The Culture in the Workplace Questionnaire™ report contains results on each of six (6) cultural dimensions:
1. Individualism (Individualism - Group)
2. Power Distance (Hierarchical - Participative)
3. Certainty (Need for Certainty - Tolerance for Ambiguity)
4. Achievement (Achievement - Quality of Life)
5. Time Orientation (Long-Term Orientation - Short-Term Orientation)
5. Indulgence (Indulgence Orientation - Restraint Orientation)
If you think of each dimension as a continuum, each of your scores will be a point on the corresponding dimension's continuum. A higher score will indicate a preference for the orientation indicated on that end of the continuum; a lower score will indicate a preference for the orientation on the opposite end of the continuum.
Your results may or may not correspond to your country's average. A country average is a point that represents the top of a bell curve under which all those in the database from a particular country (who have taken the instrument) will be represented. Remember that culturally similar people often have variations in preferences - as groups, however, they can be differentiated. So don't assume colleagues' preferences from their country average (these can only be used as guidelines), but base your responses on what you learn directly from your colleagues' behaviors.
There are no right or wrong answers or profiles. Whether or not your style will be effective in a given situation depends on the approach, the context, and the desired outcome.
Example #1: if you have a hierarchical orientation (prefer to manage by giving explicit instructions) and are working in a low power distance context, you may not be able to achieve your goals by fiat; persuasion and modeling work best in a low power distance context. However, if the context is a crisis, where orders are more expected even in low power distance contexts, you may be more successful.
Example #2: If you have a participative orientation and are working in a high power distance context, if the goal of your work is to bring about change, persuasion and modeling may not be sufficient to accomplish this. It may take explicit direction from someone at a higher level (yourself if you operate at that level). However, if you are a member of a team and teambuilding is an object, the low power distance behavior of modeling and persuasion may indeed be effective, even in a high power distance context.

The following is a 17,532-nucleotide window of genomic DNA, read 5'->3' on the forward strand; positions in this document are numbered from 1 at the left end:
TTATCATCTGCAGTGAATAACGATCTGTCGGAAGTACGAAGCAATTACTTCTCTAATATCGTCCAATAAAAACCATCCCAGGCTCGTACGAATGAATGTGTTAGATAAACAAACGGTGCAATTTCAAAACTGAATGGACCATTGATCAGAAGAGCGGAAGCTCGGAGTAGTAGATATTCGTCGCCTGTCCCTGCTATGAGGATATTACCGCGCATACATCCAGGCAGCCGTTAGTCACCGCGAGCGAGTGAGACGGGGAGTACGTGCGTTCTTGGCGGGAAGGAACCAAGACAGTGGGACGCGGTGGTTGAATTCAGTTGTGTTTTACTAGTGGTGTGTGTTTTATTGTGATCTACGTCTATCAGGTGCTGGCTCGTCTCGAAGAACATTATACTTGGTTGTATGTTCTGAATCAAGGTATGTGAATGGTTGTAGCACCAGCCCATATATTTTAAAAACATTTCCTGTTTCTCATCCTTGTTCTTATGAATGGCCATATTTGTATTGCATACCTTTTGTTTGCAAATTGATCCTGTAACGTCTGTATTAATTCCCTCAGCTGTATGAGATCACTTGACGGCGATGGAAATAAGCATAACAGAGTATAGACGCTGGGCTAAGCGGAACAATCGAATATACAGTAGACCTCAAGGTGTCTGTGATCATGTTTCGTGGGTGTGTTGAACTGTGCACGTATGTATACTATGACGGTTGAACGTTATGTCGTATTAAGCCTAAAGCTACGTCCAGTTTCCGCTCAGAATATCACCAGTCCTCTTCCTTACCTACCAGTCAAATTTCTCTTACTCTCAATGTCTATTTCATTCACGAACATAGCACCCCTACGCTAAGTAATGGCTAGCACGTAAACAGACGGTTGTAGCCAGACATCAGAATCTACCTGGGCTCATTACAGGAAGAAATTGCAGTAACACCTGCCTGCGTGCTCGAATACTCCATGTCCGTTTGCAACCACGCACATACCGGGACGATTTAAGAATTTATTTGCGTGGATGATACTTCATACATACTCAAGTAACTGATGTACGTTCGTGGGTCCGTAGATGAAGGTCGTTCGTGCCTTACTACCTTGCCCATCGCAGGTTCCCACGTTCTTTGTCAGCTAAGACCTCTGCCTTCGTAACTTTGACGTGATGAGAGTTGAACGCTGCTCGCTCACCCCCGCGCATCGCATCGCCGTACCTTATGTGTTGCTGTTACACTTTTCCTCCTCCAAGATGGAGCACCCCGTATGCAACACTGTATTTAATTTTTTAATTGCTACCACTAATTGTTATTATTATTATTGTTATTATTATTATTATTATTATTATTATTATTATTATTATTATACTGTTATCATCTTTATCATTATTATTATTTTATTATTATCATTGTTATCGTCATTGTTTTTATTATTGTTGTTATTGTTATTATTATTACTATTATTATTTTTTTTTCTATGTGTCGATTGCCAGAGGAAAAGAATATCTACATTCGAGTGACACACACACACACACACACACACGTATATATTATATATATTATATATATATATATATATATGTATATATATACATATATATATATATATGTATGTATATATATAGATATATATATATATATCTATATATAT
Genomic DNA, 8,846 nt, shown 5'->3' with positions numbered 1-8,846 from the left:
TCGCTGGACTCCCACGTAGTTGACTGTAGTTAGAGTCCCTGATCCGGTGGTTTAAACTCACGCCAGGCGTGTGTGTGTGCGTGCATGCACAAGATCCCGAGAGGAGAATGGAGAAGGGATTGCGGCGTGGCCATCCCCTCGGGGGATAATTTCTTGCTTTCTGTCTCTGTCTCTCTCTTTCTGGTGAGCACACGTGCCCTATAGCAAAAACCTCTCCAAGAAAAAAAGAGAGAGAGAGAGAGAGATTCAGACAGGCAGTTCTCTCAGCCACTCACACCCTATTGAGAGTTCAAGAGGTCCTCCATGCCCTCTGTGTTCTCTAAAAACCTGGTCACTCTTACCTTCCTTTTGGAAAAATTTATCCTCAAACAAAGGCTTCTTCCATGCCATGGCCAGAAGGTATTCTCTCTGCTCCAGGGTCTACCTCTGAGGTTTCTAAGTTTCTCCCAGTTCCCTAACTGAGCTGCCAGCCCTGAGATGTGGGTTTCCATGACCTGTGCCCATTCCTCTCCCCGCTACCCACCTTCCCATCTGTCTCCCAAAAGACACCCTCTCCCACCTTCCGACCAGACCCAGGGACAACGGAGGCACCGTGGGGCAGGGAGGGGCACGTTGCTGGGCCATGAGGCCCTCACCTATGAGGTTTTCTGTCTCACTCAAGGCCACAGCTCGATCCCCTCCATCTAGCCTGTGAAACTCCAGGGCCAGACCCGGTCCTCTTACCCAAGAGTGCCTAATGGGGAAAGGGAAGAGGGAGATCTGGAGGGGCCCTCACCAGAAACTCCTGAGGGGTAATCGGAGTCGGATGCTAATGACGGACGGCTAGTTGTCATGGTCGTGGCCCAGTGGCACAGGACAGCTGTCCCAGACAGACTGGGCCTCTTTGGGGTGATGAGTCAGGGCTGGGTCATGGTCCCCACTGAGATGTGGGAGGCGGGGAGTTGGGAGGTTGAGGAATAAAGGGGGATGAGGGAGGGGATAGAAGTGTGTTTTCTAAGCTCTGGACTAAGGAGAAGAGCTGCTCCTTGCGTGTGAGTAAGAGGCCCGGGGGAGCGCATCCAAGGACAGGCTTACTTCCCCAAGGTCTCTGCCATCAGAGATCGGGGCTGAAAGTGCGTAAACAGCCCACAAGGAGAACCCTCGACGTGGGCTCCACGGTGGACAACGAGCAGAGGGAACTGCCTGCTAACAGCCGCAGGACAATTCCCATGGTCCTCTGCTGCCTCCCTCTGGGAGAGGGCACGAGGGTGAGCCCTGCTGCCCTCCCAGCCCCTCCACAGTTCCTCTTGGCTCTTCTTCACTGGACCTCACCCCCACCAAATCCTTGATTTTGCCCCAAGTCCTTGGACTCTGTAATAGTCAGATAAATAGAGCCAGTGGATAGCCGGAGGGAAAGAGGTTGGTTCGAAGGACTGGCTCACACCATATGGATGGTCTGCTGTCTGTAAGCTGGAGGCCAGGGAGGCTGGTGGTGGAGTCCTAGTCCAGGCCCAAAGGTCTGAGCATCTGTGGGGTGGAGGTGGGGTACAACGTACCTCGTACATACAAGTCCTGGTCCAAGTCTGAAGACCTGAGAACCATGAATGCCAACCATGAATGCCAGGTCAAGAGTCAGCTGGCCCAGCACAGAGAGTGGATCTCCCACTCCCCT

None of the cultural dimensions operate in isolation from the others. Complexity is the rule, and determining the most appropriate and effective initiative in different cultures requires knowledge of cultural differences, understanding of the people you are working with and their workplace, and the general environment - political, economic, and social - in which we live and work.
Sample Learnings from Results
How to Interact With...
|Colleagues with an Individual Orientation...
- Learn to expect direct and quick answers to your questions.
- Recognize that colleagues will not feel the need to consult others before making a decision.
- Appeal to their self-interest more than to the group interest.
|Colleagues with a Group Orientation...
- Learn not to expect direct and quick answers to your questions.
- Allow colleagues to consult each other without being suspicious about it.
- Appeal more to the common interest than to his/her self-interest.
Example: Relocating to another country
If you are relocating to a country with a higher group orientation, make sure that you are aware of the need for colleagues to consult a larger group before making decisions; therefore, early stages of decision-making may take more time than you expect, although implementation may be generally more rapid than you expect.